Master of Ceremonies Richard Silverberg welcomed everyone to the regular Sunday meeting of the Pattaya City Expats Club on February 13, 2011 at Amari Resort’s Tavern by the Sea. After the usual opening announcements, he introduced Bobby Covic, our guest speaker and author of the book Everything’s Negotiable – How to Bargain Better to Get What You Want. Bobby was formerly a nationally recognized speaker on the subject of negotiating with the US Internal Revenue Service (IRS). He is now a “rapidly retiring” tax litigation consultant and soon to be full-time Pattaya resident.
Bobby said he has given many presentations on negotiating and during his presentation, he would try to bring in a few pointers on negotiating with Thais. He started by asking, “Who is apt to negotiate?” The answer was “Everybody.” He pointed out that there is one person that you must negotiate with all the time; you yourself. Often you have to argue (negotiate) with yourself about something you may want to do or not do; something you may want to buy, but think about what you might be giving up if you do, and so forth. The next question is “What do you negotiate?” The answer was “Everything.” This was followed with “When do you negotiate?” The answer was “Almost always.”
Master of Ceremonies Richard Silverberg introduces Bobby Covic, our guest speaker and author of the book Everything’s Negotiable – How to Bargain Better to Get What You Want.
A general rule of negotiating is the first person to mention a number, loses. Bobby said that professional negotiators can go on for days discussing everything but a number because they know that the first one that mentions one will lose. Bobby pointed out that Thais will often not state a number, instead they often say “Up to you” or “How much you want to pay?” This, Bobby says, is a trap, trying to get you to state a number. Instead, he suggests you answer their question with a question such as, “How much do you want?” The one that asks the most questions, most often prevails. Bobby remarked that most Thais like to bargain and it is expected. It is not adversarial, it is fun.
Bobby said to remember the A, R, C triangle. The “A” is for affinity – a liking and care for each other. The “R” is for reality – making an agreement that two people will realistically be expected to make. The “C” is for communication – you have to keep communicating. He emphasized that if one of these three “legs” falls out; you need to emphasize the other two until you get things back on track. When negotiating, don’t approach it as a one time thing. Instead, approach it with the viewpoint that you will be negotiating with this person again in the future.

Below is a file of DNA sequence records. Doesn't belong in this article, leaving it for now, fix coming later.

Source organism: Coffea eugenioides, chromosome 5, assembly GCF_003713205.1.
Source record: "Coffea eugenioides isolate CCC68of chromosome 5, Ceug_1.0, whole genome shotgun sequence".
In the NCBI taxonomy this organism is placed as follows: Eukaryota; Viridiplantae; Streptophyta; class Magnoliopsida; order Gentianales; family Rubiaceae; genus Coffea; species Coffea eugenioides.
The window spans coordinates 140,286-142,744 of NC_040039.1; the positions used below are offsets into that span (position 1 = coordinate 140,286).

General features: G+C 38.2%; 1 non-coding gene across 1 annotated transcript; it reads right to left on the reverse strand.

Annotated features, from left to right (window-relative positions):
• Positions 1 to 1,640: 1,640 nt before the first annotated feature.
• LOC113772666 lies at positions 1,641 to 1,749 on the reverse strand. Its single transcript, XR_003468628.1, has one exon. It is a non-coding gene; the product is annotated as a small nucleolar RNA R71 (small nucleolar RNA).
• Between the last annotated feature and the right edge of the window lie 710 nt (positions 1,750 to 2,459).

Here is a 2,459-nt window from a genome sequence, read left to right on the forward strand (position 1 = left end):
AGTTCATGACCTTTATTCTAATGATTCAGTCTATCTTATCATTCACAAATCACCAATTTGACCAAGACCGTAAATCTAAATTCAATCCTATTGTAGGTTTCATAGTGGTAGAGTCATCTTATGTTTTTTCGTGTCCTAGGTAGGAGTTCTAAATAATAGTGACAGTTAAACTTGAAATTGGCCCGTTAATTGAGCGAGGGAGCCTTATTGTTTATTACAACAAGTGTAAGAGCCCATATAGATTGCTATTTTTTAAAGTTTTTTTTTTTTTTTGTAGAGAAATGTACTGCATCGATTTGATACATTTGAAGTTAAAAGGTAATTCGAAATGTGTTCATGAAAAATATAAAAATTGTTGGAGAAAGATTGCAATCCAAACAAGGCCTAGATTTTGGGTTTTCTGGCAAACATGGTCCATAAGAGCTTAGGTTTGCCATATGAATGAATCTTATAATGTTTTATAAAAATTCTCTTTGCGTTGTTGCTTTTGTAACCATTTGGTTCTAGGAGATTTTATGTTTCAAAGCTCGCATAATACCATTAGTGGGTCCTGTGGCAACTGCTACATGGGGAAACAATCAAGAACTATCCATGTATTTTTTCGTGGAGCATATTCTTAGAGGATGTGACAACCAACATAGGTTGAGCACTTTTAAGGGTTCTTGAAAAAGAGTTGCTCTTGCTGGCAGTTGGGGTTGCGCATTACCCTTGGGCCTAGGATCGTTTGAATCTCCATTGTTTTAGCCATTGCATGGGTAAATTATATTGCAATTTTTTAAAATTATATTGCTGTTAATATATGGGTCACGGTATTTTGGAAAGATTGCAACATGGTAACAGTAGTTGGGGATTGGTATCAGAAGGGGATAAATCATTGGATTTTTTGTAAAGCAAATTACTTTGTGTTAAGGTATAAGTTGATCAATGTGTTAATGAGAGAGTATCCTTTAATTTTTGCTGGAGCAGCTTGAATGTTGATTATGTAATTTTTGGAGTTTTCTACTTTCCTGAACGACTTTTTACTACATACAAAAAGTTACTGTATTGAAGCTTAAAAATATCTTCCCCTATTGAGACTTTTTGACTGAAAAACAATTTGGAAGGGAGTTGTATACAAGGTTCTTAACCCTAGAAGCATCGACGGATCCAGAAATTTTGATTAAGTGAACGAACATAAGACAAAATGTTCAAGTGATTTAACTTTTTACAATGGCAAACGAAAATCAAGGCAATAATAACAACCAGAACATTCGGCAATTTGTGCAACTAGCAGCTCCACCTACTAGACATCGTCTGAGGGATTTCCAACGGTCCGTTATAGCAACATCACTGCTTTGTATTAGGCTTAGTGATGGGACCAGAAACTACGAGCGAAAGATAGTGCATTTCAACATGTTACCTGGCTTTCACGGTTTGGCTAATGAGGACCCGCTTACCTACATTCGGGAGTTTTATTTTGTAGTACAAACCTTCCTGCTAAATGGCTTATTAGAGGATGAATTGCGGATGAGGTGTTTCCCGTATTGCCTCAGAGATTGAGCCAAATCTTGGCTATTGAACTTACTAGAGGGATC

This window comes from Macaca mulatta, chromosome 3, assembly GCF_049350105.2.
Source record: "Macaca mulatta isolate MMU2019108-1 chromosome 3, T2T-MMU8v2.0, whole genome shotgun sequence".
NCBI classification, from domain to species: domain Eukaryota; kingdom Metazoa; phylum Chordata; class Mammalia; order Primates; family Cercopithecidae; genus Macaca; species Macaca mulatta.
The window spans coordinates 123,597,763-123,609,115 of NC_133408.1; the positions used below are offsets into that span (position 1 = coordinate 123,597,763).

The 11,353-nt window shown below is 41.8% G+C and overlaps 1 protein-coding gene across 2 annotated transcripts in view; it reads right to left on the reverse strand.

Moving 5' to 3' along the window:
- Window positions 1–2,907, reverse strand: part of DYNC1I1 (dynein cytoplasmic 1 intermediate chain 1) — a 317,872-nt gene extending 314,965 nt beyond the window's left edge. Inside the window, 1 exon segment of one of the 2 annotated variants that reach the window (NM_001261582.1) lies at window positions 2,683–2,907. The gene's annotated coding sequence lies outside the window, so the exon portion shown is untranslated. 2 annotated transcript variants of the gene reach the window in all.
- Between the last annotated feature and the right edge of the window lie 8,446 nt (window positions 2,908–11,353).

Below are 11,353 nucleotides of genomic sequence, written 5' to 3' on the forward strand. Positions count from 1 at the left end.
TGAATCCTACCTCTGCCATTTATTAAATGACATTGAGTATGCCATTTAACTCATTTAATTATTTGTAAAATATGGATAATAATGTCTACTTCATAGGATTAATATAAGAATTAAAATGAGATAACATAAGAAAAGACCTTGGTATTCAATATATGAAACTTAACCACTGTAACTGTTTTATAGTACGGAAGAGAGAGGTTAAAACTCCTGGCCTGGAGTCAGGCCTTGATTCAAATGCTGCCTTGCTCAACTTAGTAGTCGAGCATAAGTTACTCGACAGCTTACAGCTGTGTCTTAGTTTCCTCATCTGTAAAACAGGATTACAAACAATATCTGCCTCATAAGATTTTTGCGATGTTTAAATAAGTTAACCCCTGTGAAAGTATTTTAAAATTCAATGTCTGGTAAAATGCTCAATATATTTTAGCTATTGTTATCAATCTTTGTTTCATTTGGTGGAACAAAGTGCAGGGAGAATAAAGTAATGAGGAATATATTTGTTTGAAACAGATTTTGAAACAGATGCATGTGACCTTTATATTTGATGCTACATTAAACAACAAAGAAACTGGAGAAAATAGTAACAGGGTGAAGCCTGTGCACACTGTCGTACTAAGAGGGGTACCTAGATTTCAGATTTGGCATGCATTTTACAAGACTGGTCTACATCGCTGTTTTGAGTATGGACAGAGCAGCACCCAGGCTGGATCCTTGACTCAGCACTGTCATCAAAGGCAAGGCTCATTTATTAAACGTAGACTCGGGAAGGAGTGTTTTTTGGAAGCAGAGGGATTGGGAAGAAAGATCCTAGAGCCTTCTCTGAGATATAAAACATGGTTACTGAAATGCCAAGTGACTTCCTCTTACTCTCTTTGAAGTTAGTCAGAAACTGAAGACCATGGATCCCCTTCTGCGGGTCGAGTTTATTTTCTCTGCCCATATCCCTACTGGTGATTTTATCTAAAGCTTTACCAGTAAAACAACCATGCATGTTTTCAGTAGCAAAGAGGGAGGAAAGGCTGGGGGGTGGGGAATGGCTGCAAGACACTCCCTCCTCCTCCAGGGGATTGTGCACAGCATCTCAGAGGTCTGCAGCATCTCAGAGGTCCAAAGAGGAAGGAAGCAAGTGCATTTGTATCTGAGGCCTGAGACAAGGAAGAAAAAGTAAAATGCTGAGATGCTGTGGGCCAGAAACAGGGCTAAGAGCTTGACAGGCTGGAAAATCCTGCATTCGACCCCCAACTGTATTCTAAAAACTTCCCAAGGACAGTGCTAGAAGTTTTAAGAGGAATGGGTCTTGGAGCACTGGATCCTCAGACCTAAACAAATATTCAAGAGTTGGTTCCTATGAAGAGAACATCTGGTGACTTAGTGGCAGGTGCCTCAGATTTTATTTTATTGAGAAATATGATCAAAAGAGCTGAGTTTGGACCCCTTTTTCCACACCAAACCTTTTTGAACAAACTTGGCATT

Bobby makes a point about negotiating with locals – including the famous phrase ‘up to you’.
Another thing to have is knowledge. You need to know who you are negotiating with and have some idea of the value of the item you are negotiating about is to them. For example, if negotiating over the price of a hotel room, you should know that a corporation can be in a much better position to substantially reduce their asking price. But, if you are negotiating with some little old lady in the street that needs to make some money in order to live, you need to expect that they may not be able to discount their wares much without adversely impacting on their livelihood.
Bobby continued with several insights and suggestions on negotiating techniques and concluded with the admonishment that negotiation is fun; remember to smile, be polite, show respect, even joke, and be aware of any cultural differences. In Thailand, Bobby strongly believes that the ability to speak some of the language is important if you really want to be on a better footing when negotiating with Thais. If nothing else, he said at least learn the Thai words for numbers.
After Bobby answered many questions from the audience, Richard Silverberg updated everyone on upcoming events and called on David Meador to conduct the always informative and sometimes humorous Open Forum, where questions about living in Thailand and Pattaya in particular are asked and answered.